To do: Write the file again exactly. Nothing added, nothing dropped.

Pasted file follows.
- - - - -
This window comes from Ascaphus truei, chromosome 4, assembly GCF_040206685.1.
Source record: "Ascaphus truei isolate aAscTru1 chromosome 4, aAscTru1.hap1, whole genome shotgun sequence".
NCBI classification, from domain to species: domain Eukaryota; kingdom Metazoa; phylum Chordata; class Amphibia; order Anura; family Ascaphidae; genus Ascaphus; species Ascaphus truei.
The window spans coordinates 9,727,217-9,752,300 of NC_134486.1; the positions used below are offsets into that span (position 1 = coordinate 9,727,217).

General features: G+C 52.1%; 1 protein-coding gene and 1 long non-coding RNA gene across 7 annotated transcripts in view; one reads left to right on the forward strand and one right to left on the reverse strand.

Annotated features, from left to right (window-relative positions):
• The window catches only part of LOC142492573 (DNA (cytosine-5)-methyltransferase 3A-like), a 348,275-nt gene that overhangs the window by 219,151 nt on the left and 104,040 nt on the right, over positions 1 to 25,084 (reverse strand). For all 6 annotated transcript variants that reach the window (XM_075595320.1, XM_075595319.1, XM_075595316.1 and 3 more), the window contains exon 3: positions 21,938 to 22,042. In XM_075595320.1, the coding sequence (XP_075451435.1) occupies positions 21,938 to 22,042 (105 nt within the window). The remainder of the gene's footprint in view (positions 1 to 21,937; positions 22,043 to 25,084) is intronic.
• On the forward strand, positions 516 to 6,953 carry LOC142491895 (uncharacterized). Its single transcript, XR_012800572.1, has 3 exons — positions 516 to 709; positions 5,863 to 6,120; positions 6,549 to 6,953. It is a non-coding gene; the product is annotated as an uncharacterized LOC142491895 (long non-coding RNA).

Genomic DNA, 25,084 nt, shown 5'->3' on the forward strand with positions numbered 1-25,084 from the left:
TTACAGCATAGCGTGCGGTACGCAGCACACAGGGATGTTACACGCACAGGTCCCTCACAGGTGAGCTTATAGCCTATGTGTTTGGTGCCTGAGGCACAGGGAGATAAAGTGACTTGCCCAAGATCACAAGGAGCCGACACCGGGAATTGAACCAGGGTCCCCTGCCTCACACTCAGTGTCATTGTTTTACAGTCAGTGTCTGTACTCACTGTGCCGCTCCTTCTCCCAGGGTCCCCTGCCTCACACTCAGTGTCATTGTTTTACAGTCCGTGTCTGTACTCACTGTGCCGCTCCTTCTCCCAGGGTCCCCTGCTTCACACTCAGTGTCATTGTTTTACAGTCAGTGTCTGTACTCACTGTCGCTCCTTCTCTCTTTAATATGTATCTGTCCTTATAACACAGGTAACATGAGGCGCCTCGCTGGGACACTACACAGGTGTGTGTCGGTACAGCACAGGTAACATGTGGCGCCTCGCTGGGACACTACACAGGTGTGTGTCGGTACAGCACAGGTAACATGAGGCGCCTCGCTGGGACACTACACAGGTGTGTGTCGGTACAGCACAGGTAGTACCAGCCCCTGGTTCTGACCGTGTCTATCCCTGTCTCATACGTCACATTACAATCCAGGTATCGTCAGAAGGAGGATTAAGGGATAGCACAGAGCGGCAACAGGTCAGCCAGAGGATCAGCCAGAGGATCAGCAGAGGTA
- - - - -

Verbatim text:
This window comes from Ascaphus truei, chromosome 4, assembly GCF_040206685.1.
Source record: "Ascaphus truei isolate aAscTru1 chromosome 4, aAscTru1.hap1, whole genome shotgun sequence".
NCBI classification, from domain to species: domain Eukaryota; kingdom Metazoa; phylum Chordata; class Amphibia; order Anura; family Ascaphidae; genus Ascaphus; species Ascaphus truei.
The window spans coordinates 9,727,217-9,752,300 of NC_134486.1; the positions used below are offsets into that span (position 1 = coordinate 9,727,217).

General features: G+C 52.1%; 1 protein-coding gene and 1 long non-coding RNA gene across 7 annotated transcripts in view; one reads left to right on the forward strand and one right to left on the reverse strand.

Annotated features, from left to right (window-relative positions):
• The window catches only part of LOC142492573 (DNA (cytosine-5)-methyltransferase 3A-like), a 348,275-nt gene that overhangs the window by 219,151 nt on the left and 104,040 nt on the right, over positions 1 to 25,084 (reverse strand). For all 6 annotated transcript variants that reach the window (XM_075595320.1, XM_075595319.1, XM_075595316.1 and 3 more), the window contains exon 3: positions 21,938 to 22,042. In XM_075595320.1, the coding sequence (XP_075451435.1) occupies positions 21,938 to 22,042 (105 nt within the window). The remainder of the gene's footprint in view (positions 1 to 21,937; positions 22,043 to 25,084) is intronic.
• On the forward strand, positions 516 to 6,953 carry LOC142491895 (uncharacterized). Its single transcript, XR_012800572.1, has 3 exons — positions 516 to 709; positions 5,863 to 6,120; positions 6,549 to 6,953. It is a non-coding gene; the product is annotated as an uncharacterized LOC142491895 (long non-coding RNA).

Genomic DNA, 25,084 nt, shown 5'->3' on the forward strand with positions numbered 1-25,084 from the left:
TTACAGCATAGCGTGCGGTACGCAGCACACAGGGATGTTACACGCACAGGTCCCTCACAGGTGAGCTTATAGCCTATGTGTTTGGTGCCTGAGGCACAGGGAGATAAAGTGACTTGCCCAAGATCACAAGGAGCCGACACCGGGAATTGAACCAGGGTCCCCTGCCTCACACTCAGTGTCATTGTTTTACAGTCAGTGTCTGTACTCACTGTGCCGCTCCTTCTCCCAGGGTCCCCTGCCTCACACTCAGTGTCATTGTTTTACAGTCCGTGTCTGTACTCACTGTGCCGCTCCTTCTCCCAGGGTCCCCTGCTTCACACTCAGTGTCATTGTTTTACAGTCAGTGTCTGTACTCACTGTCGCTCCTTCTCTCTTTAATATGTATCTGTCCTTATAACACAGGTAACATGAGGCGCCTCGCTGGGACACTACACAGGTGTGTGTCGGTACAGCACAGGTAACATGTGGCGCCTCGCTGGGACACTACACAGGTGTGTGTCGGTACAGCACAGGTAACATGAGGCGCCTCGCTGGGACACTACACAGGTGTGTGTCGGTACAGCACAGGTAGTACCAGCCCCTGGTTCTGACCGTGTCTATCCCTGTCTCATACGTCACATTACAATCCAGGTATCGTCAGAAGGAGGATTAAGGGATAGCACAGAGCGGCAACAGGTCAGCCAGAGGATCAGCCAGAGGATCAGCAGAGGTA